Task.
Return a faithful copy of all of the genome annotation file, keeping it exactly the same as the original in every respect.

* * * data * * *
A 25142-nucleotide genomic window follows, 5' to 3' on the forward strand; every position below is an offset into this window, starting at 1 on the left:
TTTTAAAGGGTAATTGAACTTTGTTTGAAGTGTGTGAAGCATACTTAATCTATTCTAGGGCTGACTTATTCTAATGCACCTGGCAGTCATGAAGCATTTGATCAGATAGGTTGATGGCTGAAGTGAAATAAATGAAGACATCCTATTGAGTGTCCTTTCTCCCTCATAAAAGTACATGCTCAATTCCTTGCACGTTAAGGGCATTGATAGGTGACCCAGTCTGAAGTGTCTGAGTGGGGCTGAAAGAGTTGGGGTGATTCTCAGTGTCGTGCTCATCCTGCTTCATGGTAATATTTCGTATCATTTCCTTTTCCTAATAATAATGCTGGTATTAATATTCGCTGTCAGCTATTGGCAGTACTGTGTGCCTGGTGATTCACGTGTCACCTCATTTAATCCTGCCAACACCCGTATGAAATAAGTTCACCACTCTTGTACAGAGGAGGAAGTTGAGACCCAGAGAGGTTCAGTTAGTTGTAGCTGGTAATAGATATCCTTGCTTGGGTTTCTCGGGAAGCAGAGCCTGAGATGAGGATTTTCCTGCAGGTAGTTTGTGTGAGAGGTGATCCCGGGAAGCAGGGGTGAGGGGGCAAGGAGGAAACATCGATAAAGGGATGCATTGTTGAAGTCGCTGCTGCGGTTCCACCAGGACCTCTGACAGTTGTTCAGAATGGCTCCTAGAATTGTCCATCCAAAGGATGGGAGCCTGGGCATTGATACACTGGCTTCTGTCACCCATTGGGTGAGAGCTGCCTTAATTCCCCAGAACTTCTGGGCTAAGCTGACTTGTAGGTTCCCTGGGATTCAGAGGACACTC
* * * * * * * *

A 25142-nucleotide genomic window follows, 5' to 3' on the forward strand; every position below is an offset into this window, starting at 1 on the left:
TTTTAAAGGGTAATTGAACTTTGTTTGAAGTGTGTGAAGCATACTTAATCTATTCTAGGGCTGACTTATTCTAATGCACCTGGCAGTCATGAAGCATTTGATCAGATAGGTTGATGGCTGAAGTGAAATAAATGAAGACATCCTATTGAGTGTCCTTTCTCCCTCATAAAAGTACATGCTCAATTCCTTGCACGTTAAGGGCATTGATAGGTGACCCAGTCTGAAGTGTCTGAGTGGGGCTGAAAGAGTTGGGGTGATTCTCAGTGTCGTGCTCATCCTGCTTCATGGTAATATTTCGTATCATTTCCTTTTCCTAATAATAATGCTGGTATTAATATTCGCTGTCAGCTATTGGCAGTACTGTGTGCCTGGTGATTCACGTGTCACCTCATTTAATCCTGCCAACACCCGTATGAAATAAGTTCACCACTCTTGTACAGAGGAGGAAGTTGAGACCCAGAGAGGTTCAGTTAGTTGTAGCTGGTAATAGATATCCTTGCTTGGGTTTCTCGGGAAGCAGAGCCTGAGATGAGGATTTTCCTGCAGGTAGTTTGTGTGAGAGGTGATCCCGGGAAGCAGGGGTGAGGGGGCAAGGAGGAAACATCGATAAAGGGATGCATTGTTGAAGTCGCTGCTGCGGTTCCACCAGGACCTCTGACAGTTGTTCAGAATGGCTCCTAGAATTGTCCATCCAAAGGATGGGAGCCTGGGCATTGATACACTGGCTTCTGTCACCCATTGGGTGAGAGCTGCCTTAATTCCCCAGAACTTCTGGGCTAAGCTGACTTGTAGGTTCCCTGGGATTCAGAGGACACTC